I had a message this morning from an old university house mate. She’s just agreed to sign up for a marathon, with wine. It’s the Marathon du Médoc, in France, if anyone else is insane enough to run 26.2 miles with 23 wine stops. She knew I’d run a marathon before, and she wanted my advice on the training program – for the running, not the wine drinking.
Whilst I am a runner, I have very limited technical knowledge – but what I do have is the experience of training for a marathon, and the frustration of going out on a training run and not achieving what it was I set out to do. I’ve had training runs as short as three miles where I’ve had to walk at least two. I’ve given up and cut runs short. I’ve cried. I’ve fallen over (a lot!). However, each time something goes a little bit wrong, I’ll be annoyed with myself for a little while, and then I’ll vow to do better next time.
With this in mind, the best advice I could give her was not to worry if she has to stop and walk for a bit.
This made me think about whether I could apply this logic to anything else. Any of my other goals; whether they’re personal or work orientated.
I thought about my New Year’s Resolutions. I made a list at the end of 2014 of 12 things I wanted to achieve in 12 months, and I stuck the list on my pin-board at home. Buy a new car. Pay off my credit card. Travel abroad. Learn sign language. Solve world hunger. It’s now October, and I’ve probably achieved three things out of those 12. I threw the list away months ago, realising that 2015 probably wasn’t “my year”, and decided 2016 would be better.
I’m not disappointed with myself. Refresh Leadership reminds me that only 8% of people who make resolutions actually achieve them. I’ll try again for the things I want to achieve another time. I remember that it’s ok not to achieve everything I set out to do.
We wouldn’t be human if we didn’t fail occasionally.
This made me start thinking about two things. Why I failed and what to do next?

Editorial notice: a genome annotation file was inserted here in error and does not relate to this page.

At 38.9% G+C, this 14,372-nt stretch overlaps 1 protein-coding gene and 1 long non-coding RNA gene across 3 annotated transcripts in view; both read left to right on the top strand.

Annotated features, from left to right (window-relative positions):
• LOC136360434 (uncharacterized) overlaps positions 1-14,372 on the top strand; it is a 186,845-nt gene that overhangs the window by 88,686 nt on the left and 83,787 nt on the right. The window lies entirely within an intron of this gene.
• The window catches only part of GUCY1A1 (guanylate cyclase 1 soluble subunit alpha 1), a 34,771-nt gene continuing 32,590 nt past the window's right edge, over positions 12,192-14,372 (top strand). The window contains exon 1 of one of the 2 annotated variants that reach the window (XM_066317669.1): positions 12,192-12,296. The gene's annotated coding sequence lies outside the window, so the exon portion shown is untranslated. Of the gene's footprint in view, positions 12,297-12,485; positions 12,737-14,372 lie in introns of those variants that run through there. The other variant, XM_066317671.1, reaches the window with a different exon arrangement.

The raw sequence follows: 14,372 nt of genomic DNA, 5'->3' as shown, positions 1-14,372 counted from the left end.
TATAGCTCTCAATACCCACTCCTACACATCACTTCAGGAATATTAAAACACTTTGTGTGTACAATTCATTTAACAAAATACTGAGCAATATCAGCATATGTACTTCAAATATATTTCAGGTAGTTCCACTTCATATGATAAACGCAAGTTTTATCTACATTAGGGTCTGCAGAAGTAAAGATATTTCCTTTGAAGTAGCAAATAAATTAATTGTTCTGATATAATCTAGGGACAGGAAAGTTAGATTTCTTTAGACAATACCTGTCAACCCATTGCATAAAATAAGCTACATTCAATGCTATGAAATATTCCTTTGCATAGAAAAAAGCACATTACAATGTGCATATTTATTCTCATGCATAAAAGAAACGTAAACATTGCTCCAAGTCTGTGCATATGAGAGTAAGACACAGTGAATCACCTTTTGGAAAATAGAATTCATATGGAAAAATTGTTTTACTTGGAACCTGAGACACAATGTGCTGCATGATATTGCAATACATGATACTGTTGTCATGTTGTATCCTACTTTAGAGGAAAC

I realised I hadn’t met my own goals because I hadn’t set myself SMART goals. The concept of setting SMART Goals isn’t a new idea – it’s been in business for a long time, and there are a number of different versions of the acronym out there. Just Google “SMART Goals” and the top ten results all offer something different. I’ve opted for this version:
|Specific||What exactly do I want to achieve? What should the outcome be?|
|Motivating||Will working on this goal ignite my passion?|
|Attainable||Is it within my power to reach my goal? It can be a challenge, but not so difficult that it becomes de-motivating.|
|Relevant||Is it meaningful to me? Will it make a difference?|
|Trackable||When do I need to achieve this? How do I measure how well I am doing?|
The resolutions I did achieve were the ones that I was passionate about; the ones that I could realistically achieve in 12 months; and the ones that had a clear end objective.
I need to work on setting myself SMART goals, if I actually want to achieve them.
This alone won’t help – sometimes, even setting SMART Goals, I won’t be able to achieve a goal. It might be that the goal is no longer relevant to me – in which case I could try modifying the goal to meet my needs – but it might just be that, despite my best efforts things didn’t go as planned.
In this situation, I need to remember not to be so hard on myself. People are their own worst critic – one of the hardest parts of failing to achieve is that inner monologue – and people will put themselves down, devalue themselves, and become disillusioned.
Obstacles to achieving our goals are inevitable – but it’s not what happens to us that’s important. It’s how we respond.
Sam Thomas Davies writes about how to move on when a goal is missed – and points out that the goal is the outcome you want to achieve at the end point, and people focus on this more than the passion and enjoyment of trying to achieve it in the first place. I’m reminded of a song by Miley Cyrus called “The Climb”, where she sings about it not mattering whether she gets to the top of the mountain or not, it’s all about the journey she’s taking to get there.
It’s important to remember that, even if it’s taking you longer than you expect to get to where you want to be, you should take the time to appreciate any progress – no matter how small that might be – and remember to congratulate yourself for what you have achieved.
Take the time to make your goals SMART, and give yourself the best chance of achieving them. Keep a flexible approach. And, when obstacles come your way, remember that it doesn’t matter if things take you longer than expected.
It’s ok to stop and to walk occasionally, and enjoy the view from where you are right now.